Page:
IC Awareness Fact #15 - Disability Benefits

Patients with more severe IC who are unable to work may apply for disability benefits in your state our country. In the USA, there are four different types of disability insurance.

Private Disability Insurance

Private Disability Insurance is usually obtained through your employer if they offer disability benefits. In general, private disability insurance kicks in one you meet the criteria for SSA disability (see below). If you are currently working, check your personnel policies and/or any related materials to see if your employer offers disability insurance.

State Disability Insurance (SDI)

State Disability Insurance (SDI) is offered by several US states for residents. SDI is usually a transitional rather than long term disability program, the goal of which is to assist you in returning to work (i.e. after an accident or pregnancy) or to provide benefits during the often lengthy SSA application period. To research whether your state offers disability benefits, check your phone book under State Government Listings and/or contact your local State Representative’s Office.

Social Security Disability Insurance (SSDI)

SSDI is a federally funded program offered by theSocial Security Administration (SSA). Your eligibility for SSDI (and Medicare) depends entirely on your work record and whether you meet SSA’s reported income guidelines. Roughly speaking, you must have worked five of the past ten years. The amount of money you receive under SSDI depends on how much money you paid into the Social Security system.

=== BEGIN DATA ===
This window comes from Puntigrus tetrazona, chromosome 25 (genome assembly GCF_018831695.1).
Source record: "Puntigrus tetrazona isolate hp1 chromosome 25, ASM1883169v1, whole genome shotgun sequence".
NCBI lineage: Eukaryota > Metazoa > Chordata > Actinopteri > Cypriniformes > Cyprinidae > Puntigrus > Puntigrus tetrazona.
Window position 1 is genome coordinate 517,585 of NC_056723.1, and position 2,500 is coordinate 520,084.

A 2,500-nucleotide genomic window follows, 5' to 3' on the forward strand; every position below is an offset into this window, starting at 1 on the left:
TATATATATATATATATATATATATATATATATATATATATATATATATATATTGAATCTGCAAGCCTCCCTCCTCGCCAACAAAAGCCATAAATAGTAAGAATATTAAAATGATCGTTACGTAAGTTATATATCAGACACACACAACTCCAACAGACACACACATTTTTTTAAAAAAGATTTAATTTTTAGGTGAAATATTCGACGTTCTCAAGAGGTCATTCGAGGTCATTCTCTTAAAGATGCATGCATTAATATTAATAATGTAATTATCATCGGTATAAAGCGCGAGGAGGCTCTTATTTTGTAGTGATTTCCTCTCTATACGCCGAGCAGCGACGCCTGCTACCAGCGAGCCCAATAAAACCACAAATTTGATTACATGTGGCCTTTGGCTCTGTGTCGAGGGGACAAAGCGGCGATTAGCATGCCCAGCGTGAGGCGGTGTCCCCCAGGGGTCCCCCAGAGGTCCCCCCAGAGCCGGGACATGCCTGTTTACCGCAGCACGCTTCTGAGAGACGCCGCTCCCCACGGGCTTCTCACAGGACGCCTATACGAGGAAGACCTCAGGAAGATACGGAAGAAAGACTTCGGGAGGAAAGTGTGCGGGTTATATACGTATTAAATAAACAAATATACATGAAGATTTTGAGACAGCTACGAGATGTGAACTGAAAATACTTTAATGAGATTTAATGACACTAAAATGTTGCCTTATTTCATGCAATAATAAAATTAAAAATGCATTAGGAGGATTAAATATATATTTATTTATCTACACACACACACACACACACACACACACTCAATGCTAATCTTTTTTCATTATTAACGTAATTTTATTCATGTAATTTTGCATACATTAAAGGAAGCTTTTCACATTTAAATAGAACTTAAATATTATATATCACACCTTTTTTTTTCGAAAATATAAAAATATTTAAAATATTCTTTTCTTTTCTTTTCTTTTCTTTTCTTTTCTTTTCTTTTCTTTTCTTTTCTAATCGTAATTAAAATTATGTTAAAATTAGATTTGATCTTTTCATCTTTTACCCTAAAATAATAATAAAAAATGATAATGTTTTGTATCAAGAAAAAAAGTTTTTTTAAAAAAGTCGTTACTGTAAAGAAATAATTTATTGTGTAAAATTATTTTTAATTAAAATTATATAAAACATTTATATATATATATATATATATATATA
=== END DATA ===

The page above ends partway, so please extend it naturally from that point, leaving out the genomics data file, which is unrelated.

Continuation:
Supplemental Security Income

Supplemental Security Income (SSI) is a needs based federal program available to individuals with very limited income and few, if any, resources. There are no financial income or resource limitations for SSDI. It is also run by the Social Security Administration.

Patient Tip – One key element of any disability application is evidence or proof of your symptoms. A voiding diary is an excellent piece of evidence to give to your doctor to include in your medical records AND to submit with your claims. Voiding diaries help document your urinary frequency, urgency and pain level.

Patient Tip – Appeal! Appeal! Appeal! While Social Security Disability is notorious for denials at the application stage for ALL disabilities, patients can (and should) appeal their decisions and often win benefits.

Additional Resources:

ICN Disability Resource Center – offers SSA Application Process Tips, An Appeal Success Story, How to Find an Attorney, link to the SSA Ruling on IC/BPS.